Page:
Portugal’s capital has undergone a transformation from a sleepy city steeped in history to a vibrant wine and food destination where tradition and modernity create an irresistible and delicious mix.
The Hotel Marques de Pombal (Avenida da Liberdade 243) situated on a ritzy tree-lined avenue just north of the historic city center, was recently renovated and some of its modern, comfortable rooms offer views of the Tagus River. The Palacete Chafariz d’El Rei (Tv. Chafariz del Rei 6) occupies a 19th-century Neo-Moorish house in Alfama that has been carefully restored to its former glory. The romantic spot has six suites as well as sitting rooms filled with antiques and a private garden terrace overlooking the river.
Take Tram 28 between the main districts of Alfama, home to Castelo de São Jorge and Bairro Alto, holding on as the tiny cars clang along narrow streets and up steep inclines. Reserve a day to visit Belém, where you will find the iconic Torre de Belém jutting out into the Tagus, and the stunning cloister inside the Mosteiro dos Jerónimos. Nearby is the fascinating Museu Nacional dos Coches (Praça Afonso de Albuquerque) filled with carriages from the 17th to 19th centuries. Afterwards, join the masses lined up at Pastéis de Belém (Rua de Belém 84–92) where you can pick up some of its famous custardfilled pastries (for less than one Euro each) fresh from the oven— the recipe remains unchanged since 1837.
WINE & FOOD:
Wine is intrinsic to Portuguese culture. Start your exploration in the tasting room run by Vini Portugal (Sala Ogival de Lisboa, Terreiro do Paço). Here they hold free tastings daily, each month featuring three different Portuguese wine regions. In the evening, head to the most unique wine bar in the city, Chafariz do Vinho (Rua da Mãe d’Água à Praça da Alegria) housed in the city’s former aqueduct, dating back to the 18th century. Wines by the glass are affordable and the servers will open any bottle if you order two glasses or more. Choose a seat on the top floor if you aren’t afraid of heights.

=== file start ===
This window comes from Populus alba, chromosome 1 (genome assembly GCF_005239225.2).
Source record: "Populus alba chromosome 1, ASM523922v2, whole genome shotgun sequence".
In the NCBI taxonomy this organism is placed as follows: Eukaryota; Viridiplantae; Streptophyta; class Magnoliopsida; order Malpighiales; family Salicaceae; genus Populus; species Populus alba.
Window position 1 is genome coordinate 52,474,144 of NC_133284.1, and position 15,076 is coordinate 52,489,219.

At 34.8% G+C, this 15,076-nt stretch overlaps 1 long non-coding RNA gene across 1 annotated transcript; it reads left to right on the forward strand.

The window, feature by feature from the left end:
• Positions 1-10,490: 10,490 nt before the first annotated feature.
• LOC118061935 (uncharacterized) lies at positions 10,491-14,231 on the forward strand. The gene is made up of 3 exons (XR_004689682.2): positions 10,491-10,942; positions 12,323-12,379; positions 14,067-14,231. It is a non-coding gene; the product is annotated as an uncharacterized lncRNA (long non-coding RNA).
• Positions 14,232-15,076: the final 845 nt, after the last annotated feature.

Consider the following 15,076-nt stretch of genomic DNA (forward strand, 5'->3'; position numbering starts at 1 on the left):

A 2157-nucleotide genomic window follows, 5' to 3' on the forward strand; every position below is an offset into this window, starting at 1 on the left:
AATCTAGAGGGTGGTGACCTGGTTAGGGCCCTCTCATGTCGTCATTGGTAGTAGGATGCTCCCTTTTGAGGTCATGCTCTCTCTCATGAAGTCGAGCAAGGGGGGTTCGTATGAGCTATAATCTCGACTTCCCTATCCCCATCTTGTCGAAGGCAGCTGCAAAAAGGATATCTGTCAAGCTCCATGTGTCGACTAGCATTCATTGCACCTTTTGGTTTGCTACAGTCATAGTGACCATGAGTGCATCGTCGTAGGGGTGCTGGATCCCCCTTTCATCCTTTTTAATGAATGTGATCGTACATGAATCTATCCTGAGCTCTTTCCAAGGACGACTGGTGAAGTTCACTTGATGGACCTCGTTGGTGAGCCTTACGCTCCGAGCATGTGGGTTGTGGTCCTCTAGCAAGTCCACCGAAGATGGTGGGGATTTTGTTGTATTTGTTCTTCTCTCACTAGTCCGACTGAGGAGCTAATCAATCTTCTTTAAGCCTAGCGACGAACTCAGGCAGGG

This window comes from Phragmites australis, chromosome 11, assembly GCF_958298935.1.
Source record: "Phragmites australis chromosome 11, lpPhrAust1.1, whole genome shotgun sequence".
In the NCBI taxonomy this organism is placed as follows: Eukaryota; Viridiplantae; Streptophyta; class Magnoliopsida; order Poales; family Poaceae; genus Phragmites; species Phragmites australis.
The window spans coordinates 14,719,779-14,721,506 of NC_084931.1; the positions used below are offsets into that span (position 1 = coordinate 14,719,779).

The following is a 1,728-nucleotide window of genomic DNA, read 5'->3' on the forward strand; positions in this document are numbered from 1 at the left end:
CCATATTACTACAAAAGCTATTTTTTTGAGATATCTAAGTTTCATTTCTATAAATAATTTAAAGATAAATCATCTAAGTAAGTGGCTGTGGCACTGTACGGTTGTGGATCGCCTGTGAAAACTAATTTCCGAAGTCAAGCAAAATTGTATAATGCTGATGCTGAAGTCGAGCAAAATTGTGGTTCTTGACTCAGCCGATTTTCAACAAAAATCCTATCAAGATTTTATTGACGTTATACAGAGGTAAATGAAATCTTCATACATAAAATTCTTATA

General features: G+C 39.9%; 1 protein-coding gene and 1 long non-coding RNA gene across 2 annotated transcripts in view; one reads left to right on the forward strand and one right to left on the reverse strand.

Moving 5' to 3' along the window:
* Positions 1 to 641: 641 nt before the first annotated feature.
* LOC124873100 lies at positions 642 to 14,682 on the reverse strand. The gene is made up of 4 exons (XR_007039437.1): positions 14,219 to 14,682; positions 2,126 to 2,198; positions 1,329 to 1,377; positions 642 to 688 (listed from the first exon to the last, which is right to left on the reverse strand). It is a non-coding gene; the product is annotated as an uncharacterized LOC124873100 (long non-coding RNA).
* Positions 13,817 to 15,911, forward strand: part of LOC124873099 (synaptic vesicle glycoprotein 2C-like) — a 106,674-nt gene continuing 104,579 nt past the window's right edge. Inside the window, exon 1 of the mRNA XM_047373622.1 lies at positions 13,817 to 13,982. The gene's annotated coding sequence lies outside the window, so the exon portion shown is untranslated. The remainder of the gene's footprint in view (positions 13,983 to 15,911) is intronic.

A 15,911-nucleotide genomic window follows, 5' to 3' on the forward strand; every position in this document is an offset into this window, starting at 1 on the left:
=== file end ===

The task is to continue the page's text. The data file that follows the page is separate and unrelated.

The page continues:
Lisbon is undergoing a culinary revival, with chefs putting a modern twist on traditional Portuguese dishes and offering affordable tasting menus with well-priced wine pairings. The yearold Assinatura (Rua do Vale Pereiro 19) makes a statement, with a fully set table hanging upside down from the ceiling. The menu features playful dishes such as an excellent rendition of pork and beans, here starring pork belly and fresh beans. Bocca (Rua Rodrigo da Fonseca 87D) celebrates Portuguese wine with 90 options served by the glass. The cooking marries Portuguese and international ingredients with modern methods. Most celebrated of all is Michelin-starred Tavares (Rua da Misercórdia 35), reputedly the oldest restaurant in Portugal, with a gorgeous gilded mirror room and a menu melding modern technique with Portuguese heritage.
End the evening at the newly renovated Solar do Vinho do Porto (45 Rua de São Pedro de Alcantara), the Palacio de Ludovic, where you can try dozens of vintage Ports and buy a bottle to take home.
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